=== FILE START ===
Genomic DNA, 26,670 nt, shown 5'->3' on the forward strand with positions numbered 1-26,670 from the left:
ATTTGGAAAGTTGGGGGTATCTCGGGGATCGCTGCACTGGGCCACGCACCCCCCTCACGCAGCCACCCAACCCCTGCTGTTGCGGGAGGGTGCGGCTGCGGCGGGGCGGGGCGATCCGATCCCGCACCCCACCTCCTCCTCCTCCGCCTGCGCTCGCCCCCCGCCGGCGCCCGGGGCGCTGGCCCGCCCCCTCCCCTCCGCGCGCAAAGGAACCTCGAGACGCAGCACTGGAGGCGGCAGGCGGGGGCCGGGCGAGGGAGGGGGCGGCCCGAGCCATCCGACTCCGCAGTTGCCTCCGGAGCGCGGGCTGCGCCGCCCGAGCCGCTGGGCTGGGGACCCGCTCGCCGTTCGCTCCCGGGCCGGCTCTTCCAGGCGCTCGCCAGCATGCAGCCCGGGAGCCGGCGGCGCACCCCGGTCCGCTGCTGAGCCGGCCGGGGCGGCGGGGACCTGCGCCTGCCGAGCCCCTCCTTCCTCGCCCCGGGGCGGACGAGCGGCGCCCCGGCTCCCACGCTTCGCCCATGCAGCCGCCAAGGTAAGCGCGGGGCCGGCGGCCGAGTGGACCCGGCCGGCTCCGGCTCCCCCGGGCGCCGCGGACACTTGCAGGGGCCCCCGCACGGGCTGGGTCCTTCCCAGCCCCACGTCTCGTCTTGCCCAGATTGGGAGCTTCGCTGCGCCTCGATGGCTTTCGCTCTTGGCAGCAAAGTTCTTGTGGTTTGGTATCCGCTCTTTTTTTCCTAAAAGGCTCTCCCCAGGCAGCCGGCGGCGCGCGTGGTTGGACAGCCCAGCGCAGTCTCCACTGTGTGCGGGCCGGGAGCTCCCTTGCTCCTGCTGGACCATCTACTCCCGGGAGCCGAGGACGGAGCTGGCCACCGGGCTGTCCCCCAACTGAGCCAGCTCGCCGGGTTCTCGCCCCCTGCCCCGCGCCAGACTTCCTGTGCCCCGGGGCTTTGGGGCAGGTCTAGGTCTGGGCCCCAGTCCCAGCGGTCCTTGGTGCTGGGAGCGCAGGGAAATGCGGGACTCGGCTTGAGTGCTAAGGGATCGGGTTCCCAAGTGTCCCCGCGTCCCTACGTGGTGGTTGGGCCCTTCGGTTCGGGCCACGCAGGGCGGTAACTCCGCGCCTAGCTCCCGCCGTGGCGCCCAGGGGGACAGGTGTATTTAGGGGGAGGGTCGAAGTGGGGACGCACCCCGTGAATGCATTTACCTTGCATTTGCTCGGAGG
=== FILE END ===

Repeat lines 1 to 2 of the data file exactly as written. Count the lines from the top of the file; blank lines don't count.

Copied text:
Genomic DNA, 26,670 nt, shown 5'->3' on the forward strand with positions numbered 1-26,670 from the left:
ATTTGGAAAGTTGGGGGTATCTCGGGGATCGCTGCACTGGGCCACGCACCCCCCTCACGCAGCCACCCAACCCCTGCTGTTGCGGGAGGGTGCGGCTGCGGCGGGGCGGGGCGATCCGATCCCGCACCCCACCTCCTCCTCCTCCGCCTGCGCTCGCCCCCCGCCGGCGCCCGGGGCGCTGGCCCGCCCCCTCCCCTCCGCGCGCAAAGGAACCTCGAGACGCAGCACTGGAGGCGGCAGGCGGGGGCCGGGCGAGGGAGGGGGCGGCCCGAGCCATCCGACTCCGCAGTTGCCTCCGGAGCGCGGGCTGCGCCGCCCGAGCCGCTGGGCTGGGGACCCGCTCGCCGTTCGCTCCCGGGCCGGCTCTTCCAGGCGCTCGCCAGCATGCAGCCCGGGAGCCGGCGGCGCACCCCGGTCCGCTGCTGAGCCGGCCGGGGCGGCGGGGACCTGCGCCTGCCGAGCCCCTCCTTCCTCGCCCCGGGGCGGACGAGCGGCGCCCCGGCTCCCACGCTTCGCCCATGCAGCCGCCAAGGTAAGCGCGGGGCCGGCGGCCGAGTGGACCCGGCCGGCTCCGGCTCCCCCGGGCGCCGCGGACACTTGCAGGGGCCCCCGCACGGGCTGGGTCCTTCCCAGCCCCACGTCTCGTCTTGCCCAGATTGGGAGCTTCGCTGCGCCTCGATGGCTTTCGCTCTTGGCAGCAAAGTTCTTGTGGTTTGGTATCCGCTCTTTTTTTCCTAAAAGGCTCTCCCCAGGCAGCCGGCGGCGCGCGTGGTTGGACAGCCCAGCGCAGTCTCCACTGTGTGCGGGCCGGGAGCTCCCTTGCTCCTGCTGGACCATCTACTCCCGGGAGCCGAGGACGGAGCTGGCCACCGGGCTGTCCCCCAACTGAGCCAGCTCGCCGGGTTCTCGCCCCCTGCCCCGCGCCAGACTTCCTGTGCCCCGGGGCTTTGGGGCAGGTCTAGGTCTGGGCCCCAGTCCCAGCGGTCCTTGGTGCTGGGAGCGCAGGGAAATGCGGGACTCGGCTTGAGTGCTAAGGGATCGGGTTCCCAAGTGTCCCCGCGTCCCTACGTGGTGGTTGGGCCCTTCGGTTCGGGCCACGCAGGGCGGTAACTCCGCGCCTAGCTCCCGCCGTGGCGCCCAGGGGGACAGGTGTATTTAGGGGGAGGGTCGAAGTGGGGACGCACCCCGTGAATGCATTTACCTTGCATTTGCTCGGAGG